Sunday, 8 February 2015

Canine Couture, or, Dogs In Dresses

Leafing through a bound copy of Pearson's Magazine from July to December 1898, I came across this, which I thought definitely deserved to be on the internet:

The text is almost as funny as the pictures: the correspondent, one Robert H. Sherard, becomes more and more incredulous as it goes on. His interviewee is Monsieur Vivier, proprietor of the Galerie D'Orleans, "successor to the Monsieur Ledouble, who was the founder of this curious industry" a full 20 years before.


"We dress dogs [says Monsieur Vivier] for every function of social life. There is, for instance, the visiting costume, which this year has largely been made in box cloth, with leather trimmings, and the dog's initials, name, or coat of arms in gold lettering in one of the corners. A little bunch of artificial flowers, by preference cat's eyes or forget-me-nots, is placed behind the Medicis collar. Then there is the 'at home' suiting, made for the most part of silk, warmly lined; the yachting costume, which is made chiefly in blue serge; and the travelling costume, which is made of Scotch tartan, fitted with two little pockets, one for the dog's handkerchief and the other for his railway ticket."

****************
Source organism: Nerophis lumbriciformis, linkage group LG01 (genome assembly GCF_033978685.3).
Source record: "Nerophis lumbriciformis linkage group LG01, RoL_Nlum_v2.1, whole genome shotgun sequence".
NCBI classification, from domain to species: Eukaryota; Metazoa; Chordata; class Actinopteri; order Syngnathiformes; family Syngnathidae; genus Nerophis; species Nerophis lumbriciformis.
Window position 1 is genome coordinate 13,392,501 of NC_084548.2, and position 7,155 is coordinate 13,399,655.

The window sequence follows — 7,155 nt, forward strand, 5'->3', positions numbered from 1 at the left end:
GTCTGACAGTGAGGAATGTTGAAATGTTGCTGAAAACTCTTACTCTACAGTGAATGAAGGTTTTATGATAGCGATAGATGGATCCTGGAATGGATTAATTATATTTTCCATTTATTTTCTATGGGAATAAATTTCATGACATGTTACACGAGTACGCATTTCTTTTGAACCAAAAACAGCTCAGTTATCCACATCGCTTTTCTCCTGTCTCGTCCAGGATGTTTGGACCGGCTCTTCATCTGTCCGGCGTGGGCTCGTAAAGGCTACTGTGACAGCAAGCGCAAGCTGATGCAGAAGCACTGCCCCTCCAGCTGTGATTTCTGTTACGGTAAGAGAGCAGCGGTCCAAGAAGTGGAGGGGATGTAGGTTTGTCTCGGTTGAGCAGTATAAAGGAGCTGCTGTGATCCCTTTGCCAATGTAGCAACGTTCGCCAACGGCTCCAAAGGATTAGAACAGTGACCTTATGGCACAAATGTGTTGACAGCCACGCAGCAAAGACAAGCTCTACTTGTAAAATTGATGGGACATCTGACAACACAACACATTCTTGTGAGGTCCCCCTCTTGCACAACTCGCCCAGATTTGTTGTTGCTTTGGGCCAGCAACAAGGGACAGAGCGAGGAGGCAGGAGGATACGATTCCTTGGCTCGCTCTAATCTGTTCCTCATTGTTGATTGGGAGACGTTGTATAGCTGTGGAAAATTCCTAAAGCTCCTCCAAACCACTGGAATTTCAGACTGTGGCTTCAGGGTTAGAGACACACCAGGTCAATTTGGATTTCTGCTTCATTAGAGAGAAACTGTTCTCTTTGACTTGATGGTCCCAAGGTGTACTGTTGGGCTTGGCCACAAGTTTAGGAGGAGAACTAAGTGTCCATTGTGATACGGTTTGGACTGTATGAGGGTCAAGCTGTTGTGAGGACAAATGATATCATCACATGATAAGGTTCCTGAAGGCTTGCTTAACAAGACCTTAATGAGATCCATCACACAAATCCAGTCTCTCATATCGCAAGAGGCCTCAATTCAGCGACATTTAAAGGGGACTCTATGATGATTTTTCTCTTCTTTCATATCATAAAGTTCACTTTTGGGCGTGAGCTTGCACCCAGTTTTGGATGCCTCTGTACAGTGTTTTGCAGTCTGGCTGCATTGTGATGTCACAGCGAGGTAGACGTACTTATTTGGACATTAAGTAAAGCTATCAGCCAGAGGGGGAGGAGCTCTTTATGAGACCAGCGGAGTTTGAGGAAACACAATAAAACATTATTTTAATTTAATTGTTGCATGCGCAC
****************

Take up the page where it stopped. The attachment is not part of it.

"The dog's handkerchief, I cried, "and what is that for?"

"What is a handkerchief for?" answered Monsieur Vivier in some surprise. "To wipe his eyes with, if not to wipe his nose. All our coats are fitted with little pockets for handkerchiefs, and no fashionable dog ever goes out without a handkerchief in his pocket. It is a very good line in the outfitting trade. The handkerchiefs are often very luxurious articles, made of fine cambric trimmed with lace and worked in silk with the dog's name or crest. Most dogs take three or four dozen handkerchiefs at a time."


Well, that told Mr Sherard. Fancy doubting the need for a dog's handkerchief.

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